Moments of exhilarating autonomy, defiance and self-assurance at the beginning seem to fade with additional pondering. As someone who has sent a lot of pictures of his dick to other people, he wonders if maybe he is not as good as he thought with being on his own. His solitary life has its perks but has a pattern begun to emerge? Or is the perspective skewed? Is this merely a moment and not a pattern at all.

Each time I've seen the show, the moment that catches me is when Kitson stops to wonder aloud if he will remember this part of his life as time goes on (one of the shows in the UK did not even have this bit but I think it acts as an important reflection point in the show). He talks about certain events experienced that are best left buried in the recesses of his mind. And in this time where his thoughts are circular and unmoored, his solitude present and structure absent, it seems this is something he hopes to forget.

This all sounds a bit depressing--and of course I am always drawn to the darker aspects of comedy-- but it is not a depressing show. There is much laughter, silliness, and levity. He takes down smug parents with sharp jabs, illustrates sense memory with a tale from his childhood that is gut-busting, recounts a particularly hilarious accidental email he received from a fan, and has made me very self-conscious about all the dresses I have with pockets in them. And you may even find him laughing at himself. He got very distracted by his own laughter at one show and chided himself aloud for it. He then reminded himself that that chiding should be internal.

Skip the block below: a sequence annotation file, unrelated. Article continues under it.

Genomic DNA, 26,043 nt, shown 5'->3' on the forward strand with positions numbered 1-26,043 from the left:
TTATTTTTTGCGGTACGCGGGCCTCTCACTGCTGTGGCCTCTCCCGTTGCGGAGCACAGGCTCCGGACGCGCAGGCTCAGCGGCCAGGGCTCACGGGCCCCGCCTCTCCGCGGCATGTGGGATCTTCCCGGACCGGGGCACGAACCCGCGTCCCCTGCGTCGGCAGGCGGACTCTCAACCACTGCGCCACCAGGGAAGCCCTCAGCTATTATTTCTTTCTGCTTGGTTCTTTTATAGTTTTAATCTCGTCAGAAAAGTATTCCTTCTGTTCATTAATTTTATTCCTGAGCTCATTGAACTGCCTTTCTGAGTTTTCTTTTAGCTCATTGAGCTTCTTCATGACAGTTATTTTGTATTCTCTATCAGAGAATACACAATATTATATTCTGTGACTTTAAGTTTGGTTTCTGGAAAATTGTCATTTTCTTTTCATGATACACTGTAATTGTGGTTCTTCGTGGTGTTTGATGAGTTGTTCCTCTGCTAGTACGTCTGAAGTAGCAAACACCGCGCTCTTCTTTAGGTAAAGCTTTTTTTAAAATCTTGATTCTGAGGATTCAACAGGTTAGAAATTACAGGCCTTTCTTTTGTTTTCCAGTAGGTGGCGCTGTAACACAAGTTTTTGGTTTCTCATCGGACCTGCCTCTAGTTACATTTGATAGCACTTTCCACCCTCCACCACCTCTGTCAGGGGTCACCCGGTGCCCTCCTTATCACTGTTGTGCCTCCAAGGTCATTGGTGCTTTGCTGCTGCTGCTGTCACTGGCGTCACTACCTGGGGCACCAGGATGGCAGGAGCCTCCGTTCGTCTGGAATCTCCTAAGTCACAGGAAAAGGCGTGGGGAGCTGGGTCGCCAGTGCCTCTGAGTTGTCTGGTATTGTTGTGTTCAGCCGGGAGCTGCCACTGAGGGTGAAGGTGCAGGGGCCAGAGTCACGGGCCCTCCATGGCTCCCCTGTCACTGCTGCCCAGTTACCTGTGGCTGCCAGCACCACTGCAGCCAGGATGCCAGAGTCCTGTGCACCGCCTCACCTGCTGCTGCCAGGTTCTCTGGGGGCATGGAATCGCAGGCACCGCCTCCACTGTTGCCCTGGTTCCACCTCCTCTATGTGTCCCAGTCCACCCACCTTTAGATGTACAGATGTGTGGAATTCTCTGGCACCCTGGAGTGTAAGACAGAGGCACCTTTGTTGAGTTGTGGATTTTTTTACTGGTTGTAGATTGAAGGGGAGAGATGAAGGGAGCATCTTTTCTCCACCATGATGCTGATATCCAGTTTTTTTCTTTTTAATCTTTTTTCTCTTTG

Oh man deconstruction makes me hot.

If the show was not already sold out, I'd recommend you see it for yourself. He'll be back in New York in November with a new theater show at St. Ann's Warehouse so you might have another chance to experience Daniel Kitson.

* There are still certain bits that I think are hilarious that are not quite landing as well as they did in the UK--fuck you all that callback about the black goose is funny. I wonder if the late hour--the show starts at 10pm in NY and started earlier in the UK--mixed with the deep dive into philosophy, blended with a two hour running time make it more challenging for audiences to follow the complicated callbacks and thematic strands. Or arguably I've seen the show too much and am having a thematically appropriate overthink about this. But still, if you are not laughing at the "ever vigilant" line you are missing out on the best bits. THE BEST BITS.

**He notes that when people email him about his show they almost always get it wrong. So...

***These feel oddly to me like an almost real Sondheim tune, an actual Andrew Lloyd Webber ditty and as-yet-unwritten Pasek and Paul number.

1 comment:

  1. God, I love Kitson. Saw him develop it as a work-in-progress a few times at The Hob in Forest Hill, and cannot wait to see again how it has evolved.